Kymatica Music Apps
BitWiz Audio Synth
October 16, 2017, 10:45:41 AM »
It would be very cool to have a MIDI version of BitWiz that outputs the numbers from the MidiWiz formulas to MIDI data rather than the current audio frequencies which can then be routed out to control synths, etc. Another MIDI AU app could receive this MIDI data and map it to a scale. The MidiWiz app would have settings so that you could import scala files and it would adjust the output of the MIDI to conform to the number of tones and output appropriate MIDI notes and pitch information to control synth apps to play in all sorts of traditional, non-western, microtonal, or other types of scales (e.g. the Wilsonic app). This would be a boon to the lovers of generative music as well as being able to be incorporated into more traditional music too. You could have arp like settings to control the range of notes played in an instance of the MidiWiz AU which would be a monophonic MIDI output stream. Combine various AU MidiWiz instances together in a setup and the possibilities are boundless. The complex, varied, and rhythmic variations produced in MidiWiz would offer something not available elsewhere to the best of my iOS knowledge. There could be settings to convert the output from MidiWiz to CC controller data rather than notes too. Please leverage your awesome code for stack based oscillations in a MidiWiz AU app to blow the minds of iOS music creation users once again.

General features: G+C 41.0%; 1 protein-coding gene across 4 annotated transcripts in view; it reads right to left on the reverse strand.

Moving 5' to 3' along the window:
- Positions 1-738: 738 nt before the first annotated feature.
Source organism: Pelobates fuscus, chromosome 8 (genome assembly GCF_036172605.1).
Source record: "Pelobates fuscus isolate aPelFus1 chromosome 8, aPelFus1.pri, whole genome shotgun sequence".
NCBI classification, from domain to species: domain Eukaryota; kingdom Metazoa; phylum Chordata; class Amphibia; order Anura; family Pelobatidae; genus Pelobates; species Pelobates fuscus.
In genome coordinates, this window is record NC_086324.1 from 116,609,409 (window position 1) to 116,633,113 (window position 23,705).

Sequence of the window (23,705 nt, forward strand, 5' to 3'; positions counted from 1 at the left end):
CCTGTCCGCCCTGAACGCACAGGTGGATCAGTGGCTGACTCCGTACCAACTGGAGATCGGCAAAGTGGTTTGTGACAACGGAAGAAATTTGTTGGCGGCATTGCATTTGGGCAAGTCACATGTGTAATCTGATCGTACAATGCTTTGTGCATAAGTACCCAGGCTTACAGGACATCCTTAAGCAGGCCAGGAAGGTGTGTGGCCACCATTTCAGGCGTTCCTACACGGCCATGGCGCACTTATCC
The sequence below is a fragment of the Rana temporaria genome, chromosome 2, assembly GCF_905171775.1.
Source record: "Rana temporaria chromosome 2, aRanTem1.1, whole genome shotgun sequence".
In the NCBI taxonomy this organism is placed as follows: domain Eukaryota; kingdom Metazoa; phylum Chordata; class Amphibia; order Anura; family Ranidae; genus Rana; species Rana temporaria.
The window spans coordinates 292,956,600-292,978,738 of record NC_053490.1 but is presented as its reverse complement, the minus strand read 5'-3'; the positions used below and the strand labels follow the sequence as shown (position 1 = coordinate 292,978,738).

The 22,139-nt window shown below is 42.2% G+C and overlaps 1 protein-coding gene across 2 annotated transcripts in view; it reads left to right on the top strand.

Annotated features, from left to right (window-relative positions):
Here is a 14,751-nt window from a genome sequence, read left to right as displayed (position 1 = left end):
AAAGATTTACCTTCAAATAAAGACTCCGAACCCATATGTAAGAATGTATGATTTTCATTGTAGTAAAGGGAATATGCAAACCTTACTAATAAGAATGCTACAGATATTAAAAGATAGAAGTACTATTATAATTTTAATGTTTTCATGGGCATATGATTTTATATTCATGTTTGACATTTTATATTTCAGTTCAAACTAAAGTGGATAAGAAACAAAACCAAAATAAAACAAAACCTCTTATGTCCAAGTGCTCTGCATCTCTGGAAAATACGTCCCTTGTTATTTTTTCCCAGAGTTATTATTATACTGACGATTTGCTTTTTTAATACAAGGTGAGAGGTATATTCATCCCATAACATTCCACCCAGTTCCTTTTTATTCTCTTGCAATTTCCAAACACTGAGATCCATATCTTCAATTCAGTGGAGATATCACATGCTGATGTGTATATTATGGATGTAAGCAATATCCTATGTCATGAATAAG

Last Edit: October 16, 2017, 10:50:45 AM by Paulinko
Reply #1 on:
October 23, 2017, 12:34:16 PM »
Cool idea :)
The formula calculator would have to wrap at 7 bits (128) instead of the typical 8 bits (256) of ByteBeat synthesis.
However, I think microtonality etc must be handled on the receiving end. MIDI notes are just key numbers 0-127, it doesn't say which pitch those keys will play. (Even though there are loose standards like "60 = Middle C" etc)
Filtering output to specific "scales" could be done directly in the formula. Just a bitwise AND operator with a constant number.
SMF © 2017